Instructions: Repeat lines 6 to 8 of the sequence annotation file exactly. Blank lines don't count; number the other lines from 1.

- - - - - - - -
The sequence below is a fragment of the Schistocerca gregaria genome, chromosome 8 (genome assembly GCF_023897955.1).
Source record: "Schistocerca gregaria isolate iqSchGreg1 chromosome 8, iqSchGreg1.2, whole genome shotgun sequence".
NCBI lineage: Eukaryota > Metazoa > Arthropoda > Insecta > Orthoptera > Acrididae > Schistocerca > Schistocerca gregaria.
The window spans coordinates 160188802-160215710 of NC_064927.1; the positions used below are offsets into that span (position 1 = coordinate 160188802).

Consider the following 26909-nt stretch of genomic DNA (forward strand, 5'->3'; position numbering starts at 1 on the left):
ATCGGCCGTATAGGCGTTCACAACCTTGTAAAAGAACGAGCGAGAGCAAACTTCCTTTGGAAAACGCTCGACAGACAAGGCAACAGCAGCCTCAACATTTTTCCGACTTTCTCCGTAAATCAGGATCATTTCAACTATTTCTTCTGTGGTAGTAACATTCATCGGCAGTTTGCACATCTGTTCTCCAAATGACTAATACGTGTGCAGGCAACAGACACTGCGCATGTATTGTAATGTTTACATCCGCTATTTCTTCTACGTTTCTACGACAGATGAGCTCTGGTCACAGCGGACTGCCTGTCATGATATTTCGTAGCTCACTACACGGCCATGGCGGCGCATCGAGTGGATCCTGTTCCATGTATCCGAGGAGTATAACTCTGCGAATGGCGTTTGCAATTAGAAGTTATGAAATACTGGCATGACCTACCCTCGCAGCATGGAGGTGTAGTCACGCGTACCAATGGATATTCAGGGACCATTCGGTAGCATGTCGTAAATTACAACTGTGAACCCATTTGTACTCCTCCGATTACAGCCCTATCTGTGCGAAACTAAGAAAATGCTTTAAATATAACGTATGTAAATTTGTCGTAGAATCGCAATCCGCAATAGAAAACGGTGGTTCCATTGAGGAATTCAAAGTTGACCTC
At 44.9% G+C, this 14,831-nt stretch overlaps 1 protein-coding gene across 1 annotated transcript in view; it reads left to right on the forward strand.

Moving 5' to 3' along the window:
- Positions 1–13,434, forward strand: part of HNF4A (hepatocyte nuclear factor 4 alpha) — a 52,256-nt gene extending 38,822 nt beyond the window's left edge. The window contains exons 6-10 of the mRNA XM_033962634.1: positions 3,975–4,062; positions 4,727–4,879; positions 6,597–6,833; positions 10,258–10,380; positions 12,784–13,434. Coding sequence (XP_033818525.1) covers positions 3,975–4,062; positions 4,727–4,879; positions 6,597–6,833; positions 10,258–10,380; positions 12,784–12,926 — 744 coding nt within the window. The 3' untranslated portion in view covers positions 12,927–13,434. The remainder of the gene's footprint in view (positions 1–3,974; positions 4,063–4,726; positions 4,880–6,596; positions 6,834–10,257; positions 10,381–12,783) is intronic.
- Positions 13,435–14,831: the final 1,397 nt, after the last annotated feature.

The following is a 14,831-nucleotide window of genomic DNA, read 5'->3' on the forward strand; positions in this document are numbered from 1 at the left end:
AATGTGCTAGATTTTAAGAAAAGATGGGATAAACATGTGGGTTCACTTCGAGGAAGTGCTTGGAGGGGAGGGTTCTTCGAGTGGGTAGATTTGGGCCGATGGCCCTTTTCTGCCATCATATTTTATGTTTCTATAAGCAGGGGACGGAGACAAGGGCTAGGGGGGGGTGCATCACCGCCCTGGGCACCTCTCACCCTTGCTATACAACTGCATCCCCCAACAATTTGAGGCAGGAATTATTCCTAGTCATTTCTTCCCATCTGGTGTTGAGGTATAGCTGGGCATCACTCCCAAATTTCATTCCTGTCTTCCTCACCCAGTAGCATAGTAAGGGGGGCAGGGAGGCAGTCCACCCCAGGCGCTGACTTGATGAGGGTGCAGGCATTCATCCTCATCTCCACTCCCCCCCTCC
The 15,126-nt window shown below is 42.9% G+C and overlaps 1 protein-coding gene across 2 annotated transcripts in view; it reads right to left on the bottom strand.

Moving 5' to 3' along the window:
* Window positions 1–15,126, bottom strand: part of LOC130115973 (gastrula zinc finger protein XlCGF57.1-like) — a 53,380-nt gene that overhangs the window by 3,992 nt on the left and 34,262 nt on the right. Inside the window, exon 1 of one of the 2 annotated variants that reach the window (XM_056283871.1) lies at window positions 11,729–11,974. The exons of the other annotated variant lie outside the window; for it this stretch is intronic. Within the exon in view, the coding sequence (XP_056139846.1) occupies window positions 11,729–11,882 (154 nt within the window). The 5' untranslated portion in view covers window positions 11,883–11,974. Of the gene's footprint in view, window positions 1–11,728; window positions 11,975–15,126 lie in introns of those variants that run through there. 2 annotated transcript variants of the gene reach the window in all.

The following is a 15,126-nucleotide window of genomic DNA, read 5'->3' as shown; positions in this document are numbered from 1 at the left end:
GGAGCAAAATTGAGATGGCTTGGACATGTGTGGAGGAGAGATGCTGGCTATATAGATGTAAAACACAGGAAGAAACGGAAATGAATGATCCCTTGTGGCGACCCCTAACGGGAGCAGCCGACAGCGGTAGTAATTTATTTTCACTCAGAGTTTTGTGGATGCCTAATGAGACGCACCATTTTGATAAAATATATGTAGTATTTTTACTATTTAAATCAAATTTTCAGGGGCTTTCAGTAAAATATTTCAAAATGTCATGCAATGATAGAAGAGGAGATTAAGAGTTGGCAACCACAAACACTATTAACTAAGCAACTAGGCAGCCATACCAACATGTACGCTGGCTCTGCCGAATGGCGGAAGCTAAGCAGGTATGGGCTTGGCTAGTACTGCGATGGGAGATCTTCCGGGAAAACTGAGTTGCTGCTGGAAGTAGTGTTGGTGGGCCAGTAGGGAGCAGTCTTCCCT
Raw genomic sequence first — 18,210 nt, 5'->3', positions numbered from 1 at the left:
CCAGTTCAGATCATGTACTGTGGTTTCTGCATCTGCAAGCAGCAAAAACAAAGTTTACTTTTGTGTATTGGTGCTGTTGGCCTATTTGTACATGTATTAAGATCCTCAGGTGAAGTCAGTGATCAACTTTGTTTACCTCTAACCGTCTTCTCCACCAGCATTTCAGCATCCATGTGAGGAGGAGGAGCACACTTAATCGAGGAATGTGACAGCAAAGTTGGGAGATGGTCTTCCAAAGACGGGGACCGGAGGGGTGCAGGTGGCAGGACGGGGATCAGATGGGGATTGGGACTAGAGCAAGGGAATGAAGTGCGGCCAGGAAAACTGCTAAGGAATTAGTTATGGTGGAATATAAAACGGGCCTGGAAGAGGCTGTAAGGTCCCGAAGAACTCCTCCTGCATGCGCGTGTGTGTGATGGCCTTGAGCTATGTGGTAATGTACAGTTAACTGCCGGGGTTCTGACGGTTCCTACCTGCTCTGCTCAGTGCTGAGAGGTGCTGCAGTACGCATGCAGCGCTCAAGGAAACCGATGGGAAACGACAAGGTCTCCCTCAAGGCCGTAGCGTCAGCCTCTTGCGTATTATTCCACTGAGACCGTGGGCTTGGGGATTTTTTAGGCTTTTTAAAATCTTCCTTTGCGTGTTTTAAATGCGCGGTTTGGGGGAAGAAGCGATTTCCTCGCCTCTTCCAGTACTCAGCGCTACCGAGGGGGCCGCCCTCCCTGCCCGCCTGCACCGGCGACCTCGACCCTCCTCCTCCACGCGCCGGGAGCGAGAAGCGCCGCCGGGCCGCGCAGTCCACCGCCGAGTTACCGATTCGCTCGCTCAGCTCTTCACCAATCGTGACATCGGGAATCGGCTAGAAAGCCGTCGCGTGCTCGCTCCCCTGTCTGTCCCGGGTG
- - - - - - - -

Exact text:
ATCGGCCGTATAGGCGTTCACAACCTTGTAAAAGAACGAGCGAGAGCAAACTTCCTTTGGAAAACGCTCGACAGACAAGGCAACAGCAGCCTCAACATTTTTCCGACTTTCTCCGTAAATCAGGATCATTTCAACTATTTCTTCTGTGGTAGTAACATTCATCGGCAGTTTGCACATCTGTTCTCCAAATGACTAATACGTGTGCAGGCAACAGACACTGCGCATGTATTGTAATGTTTACATCCGCTATTTCTTCTACGTTTCTACGACAGATGAGCTCTGGTCACAGCGGACTGCCTGTCATGATATTTCGTAGCTCACTACACGGCCATGGCGGCGCATCGAGTGGATCCTGTTCCATGTATCCGAGGAGTATAACTCTGCGAATGGCGTTTGCAATTAGAAGTTATGAAATACTGGCATGACCTACCCTCGCAGCATGGAGGTGTAGTCACGCGTACCAATGGATATTCAGGGACCATTCGGTAGCATGTCGTAAATTACAACTGTGAACCCATTTGTACTCCTCCGATTACAGCCCTATCTGTGCGAAACTAAGAAAATGCTTTAAATATAACGTATGTAAATTTGTCGTAGAATCGCAATCCGCAATAGAAAACGGTGGTTCCATTGAGGAATTCAAAGTTGACCTC
At 44.9% G+C, this 14,831-nt stretch overlaps 1 protein-coding gene across 1 annotated transcript in view; it reads left to right on the forward strand.

Moving 5' to 3' along the window: